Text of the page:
FYI Blog

Best Practices: When Modeling Is the Way to Go

In today’s competitive environment, knowing how to strategically leverage data differentiates average from superior direct marketing fundraising programs. From an initial master file analysis, to list ROI analysis, to getting down to the nitty-gritty of modeling which donors are most likely to give, Avalon has developed state-of-the-art analytical tools and expertise to help our clients uncover the actionable strategies within their data.


But how do you know when modeling is appropriate? And how do you persuade your organization’s stakeholders to make the investment?


Modeling is a business decision, based on the long-term view of your organization’s fundraising. Modeling gives you a competitive edge in the mailbox: mailing smarter improves your return on investment and overall long-term donor value, helping you to quantify and forecast future revenue more accurately.


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In general, the list market is shrinking, so modeling is the best way to expand what works. Modeling allows you to cut the chaff from the wheat in huge compiled and co-op lists, in order to find those donors who will be most responsive to your message. We all know that targeting works – modeling is simply the most effective way to target prospects and donors.


And it turns out that data techniques are cheaper than other methods of improving response. Adding other data factors beyond list origin makes for more effective mailings, since the front-end costs decrease and the back-end gain is significant. Modeling is the best bang for your buck: reducing your expenses by lowering mail quantities, decreasing your cost to acquire a donor/prospect, and ensuring that the donors you keep and the prospects you acquire have the best long‐term value possible.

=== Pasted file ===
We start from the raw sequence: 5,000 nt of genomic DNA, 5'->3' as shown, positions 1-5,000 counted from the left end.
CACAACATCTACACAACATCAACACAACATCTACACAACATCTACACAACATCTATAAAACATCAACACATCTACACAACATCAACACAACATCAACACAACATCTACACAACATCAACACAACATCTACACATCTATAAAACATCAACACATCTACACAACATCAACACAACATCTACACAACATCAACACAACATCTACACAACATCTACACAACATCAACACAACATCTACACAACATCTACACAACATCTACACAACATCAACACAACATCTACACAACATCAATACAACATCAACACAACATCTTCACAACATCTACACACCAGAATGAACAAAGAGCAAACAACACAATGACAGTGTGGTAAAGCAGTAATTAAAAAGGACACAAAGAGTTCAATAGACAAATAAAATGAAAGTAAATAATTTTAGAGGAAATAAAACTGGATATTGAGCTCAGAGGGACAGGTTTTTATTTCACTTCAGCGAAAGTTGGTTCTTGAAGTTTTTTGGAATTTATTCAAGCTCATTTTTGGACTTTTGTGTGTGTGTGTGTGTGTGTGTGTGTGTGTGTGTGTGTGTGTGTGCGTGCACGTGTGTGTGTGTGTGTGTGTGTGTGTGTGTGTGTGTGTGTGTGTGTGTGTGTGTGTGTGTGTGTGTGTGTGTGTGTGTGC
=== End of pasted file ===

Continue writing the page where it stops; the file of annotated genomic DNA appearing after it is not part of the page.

So when should you model? The best opportunities are expensive campaigns with low anticipated returns – this would include telemarketing, sustainer invitations, and higher cost appeals. Returns on modeling are particularly impressive in a challenging fundraising climate.

We shy away from modeling when it’s not necessary because returns are already traditionally high – for example, renewal series, tried-and-true blockbuster appeals, and low-cost packages.


When making the case for modeling investments to your decision makers, describe modeling as a way of ensuring a campaign’s success. To see the results of a telemarketing model in action, see our NWF telemarketing case study.


When you can statistically pare down your file – or outside files – to those people who are mostly likely to give at a particular time, or most likely to upgrade, or to become a sustainer, shouldn’t you jump at the chance?